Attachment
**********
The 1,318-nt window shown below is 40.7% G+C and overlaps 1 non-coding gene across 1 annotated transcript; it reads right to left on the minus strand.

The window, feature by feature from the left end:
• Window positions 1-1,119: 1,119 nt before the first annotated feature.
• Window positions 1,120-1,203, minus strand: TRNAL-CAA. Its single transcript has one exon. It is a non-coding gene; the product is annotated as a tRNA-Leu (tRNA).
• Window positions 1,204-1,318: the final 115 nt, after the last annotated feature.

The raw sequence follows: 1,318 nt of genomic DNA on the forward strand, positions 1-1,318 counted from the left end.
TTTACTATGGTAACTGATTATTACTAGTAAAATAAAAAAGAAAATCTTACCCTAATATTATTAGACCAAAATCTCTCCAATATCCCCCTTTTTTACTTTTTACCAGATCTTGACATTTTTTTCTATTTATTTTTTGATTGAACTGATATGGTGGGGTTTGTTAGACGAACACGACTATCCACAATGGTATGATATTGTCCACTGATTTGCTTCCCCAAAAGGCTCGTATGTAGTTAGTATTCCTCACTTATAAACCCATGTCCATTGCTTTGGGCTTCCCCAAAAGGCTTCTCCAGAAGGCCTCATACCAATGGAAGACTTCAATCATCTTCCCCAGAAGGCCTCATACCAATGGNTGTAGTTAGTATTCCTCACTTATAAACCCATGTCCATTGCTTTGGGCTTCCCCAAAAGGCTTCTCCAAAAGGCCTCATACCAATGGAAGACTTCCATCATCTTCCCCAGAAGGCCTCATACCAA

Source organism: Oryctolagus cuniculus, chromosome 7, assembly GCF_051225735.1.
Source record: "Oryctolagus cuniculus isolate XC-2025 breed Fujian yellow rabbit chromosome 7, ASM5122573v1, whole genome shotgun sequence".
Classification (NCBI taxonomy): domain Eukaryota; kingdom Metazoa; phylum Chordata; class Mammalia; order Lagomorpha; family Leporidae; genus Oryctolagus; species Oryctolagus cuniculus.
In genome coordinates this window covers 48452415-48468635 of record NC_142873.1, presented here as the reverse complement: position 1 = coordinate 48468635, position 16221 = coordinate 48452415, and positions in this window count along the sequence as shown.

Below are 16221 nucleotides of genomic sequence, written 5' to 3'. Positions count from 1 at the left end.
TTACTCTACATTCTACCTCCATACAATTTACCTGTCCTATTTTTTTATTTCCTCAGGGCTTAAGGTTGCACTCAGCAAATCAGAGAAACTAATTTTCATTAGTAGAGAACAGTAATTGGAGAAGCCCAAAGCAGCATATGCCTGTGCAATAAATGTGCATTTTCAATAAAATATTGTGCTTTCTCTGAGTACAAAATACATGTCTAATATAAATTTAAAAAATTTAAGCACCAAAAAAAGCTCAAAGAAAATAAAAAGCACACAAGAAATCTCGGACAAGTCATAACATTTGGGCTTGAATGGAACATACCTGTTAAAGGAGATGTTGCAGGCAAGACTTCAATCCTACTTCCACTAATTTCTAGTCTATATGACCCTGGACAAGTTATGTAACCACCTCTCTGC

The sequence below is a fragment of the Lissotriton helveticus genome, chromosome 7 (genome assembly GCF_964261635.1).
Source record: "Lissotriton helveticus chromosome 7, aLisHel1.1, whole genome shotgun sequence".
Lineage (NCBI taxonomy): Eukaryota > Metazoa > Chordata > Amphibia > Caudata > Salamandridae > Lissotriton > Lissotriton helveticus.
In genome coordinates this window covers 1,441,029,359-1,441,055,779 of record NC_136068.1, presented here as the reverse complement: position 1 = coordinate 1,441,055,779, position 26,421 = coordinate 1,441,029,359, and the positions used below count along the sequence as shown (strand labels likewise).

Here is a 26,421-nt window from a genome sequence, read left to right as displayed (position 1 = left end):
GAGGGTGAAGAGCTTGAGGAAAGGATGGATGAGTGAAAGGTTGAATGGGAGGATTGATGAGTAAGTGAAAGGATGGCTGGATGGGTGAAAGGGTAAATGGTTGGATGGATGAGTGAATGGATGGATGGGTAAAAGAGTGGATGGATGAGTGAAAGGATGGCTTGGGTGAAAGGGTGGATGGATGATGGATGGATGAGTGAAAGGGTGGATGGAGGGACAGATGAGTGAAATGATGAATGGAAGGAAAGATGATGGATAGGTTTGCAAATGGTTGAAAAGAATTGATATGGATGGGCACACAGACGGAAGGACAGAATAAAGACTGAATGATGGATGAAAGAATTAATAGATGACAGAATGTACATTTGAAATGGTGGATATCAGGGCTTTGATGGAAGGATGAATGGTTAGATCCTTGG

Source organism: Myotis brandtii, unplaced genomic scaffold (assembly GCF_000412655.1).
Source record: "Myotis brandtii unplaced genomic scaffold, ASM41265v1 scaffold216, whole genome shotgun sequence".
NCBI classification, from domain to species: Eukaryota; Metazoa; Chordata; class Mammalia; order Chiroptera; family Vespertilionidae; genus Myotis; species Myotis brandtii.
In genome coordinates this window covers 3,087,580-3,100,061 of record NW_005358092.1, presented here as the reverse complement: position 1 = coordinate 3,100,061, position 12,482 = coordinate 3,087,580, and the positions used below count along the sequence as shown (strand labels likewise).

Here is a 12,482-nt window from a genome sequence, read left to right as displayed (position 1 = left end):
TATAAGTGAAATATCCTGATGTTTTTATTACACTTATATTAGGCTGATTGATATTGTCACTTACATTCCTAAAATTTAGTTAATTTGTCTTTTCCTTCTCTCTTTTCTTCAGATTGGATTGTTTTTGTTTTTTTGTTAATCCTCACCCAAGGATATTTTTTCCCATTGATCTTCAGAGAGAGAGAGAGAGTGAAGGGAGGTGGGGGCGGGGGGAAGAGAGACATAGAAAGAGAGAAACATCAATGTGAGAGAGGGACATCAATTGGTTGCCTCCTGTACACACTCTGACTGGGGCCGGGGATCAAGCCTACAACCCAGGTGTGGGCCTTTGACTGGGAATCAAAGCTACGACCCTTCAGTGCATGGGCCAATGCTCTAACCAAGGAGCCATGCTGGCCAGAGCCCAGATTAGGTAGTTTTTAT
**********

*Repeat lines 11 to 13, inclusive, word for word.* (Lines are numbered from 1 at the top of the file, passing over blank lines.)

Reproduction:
In genome coordinates this window covers 48452415-48468635 of record NC_142873.1, presented here as the reverse complement: position 1 = coordinate 48468635, position 16221 = coordinate 48452415, and positions in this window count along the sequence as shown.

Below are 16221 nucleotides of genomic sequence, written 5' to 3'. Positions count from 1 at the left end.
TTACTCTACATTCTACCTCCATACAATTTACCTGTCCTATTTTTTTATTTCCTCAGGGCTTAAGGTTGCACTCAGCAAATCAGAGAAACTAATTTTCATTAGTAGAGAACAGTAATTGGAGAAGCCCAAAGCAGCATATGCCTGTGCAATAAATGTGCATTTTCAATAAAATATTGTGCTTTCTCTGAGTACAAAATACATGTCTAATATAAATTTAAAAAATTTAAGCACCAAAAAAAGCTCAAAGAAAATAAAAAGCACACAAGAAATCTCGGACAAGTCATAACATTTGGGCTTGAATGGAACATACCTGTTAAAGGAGATGTTGCAGGCAAGACTTCAATCCTACTTCCACTAATTTCTAGTCTATATGACCCTGGACAAGTTATGTAACCACCTCTCTGC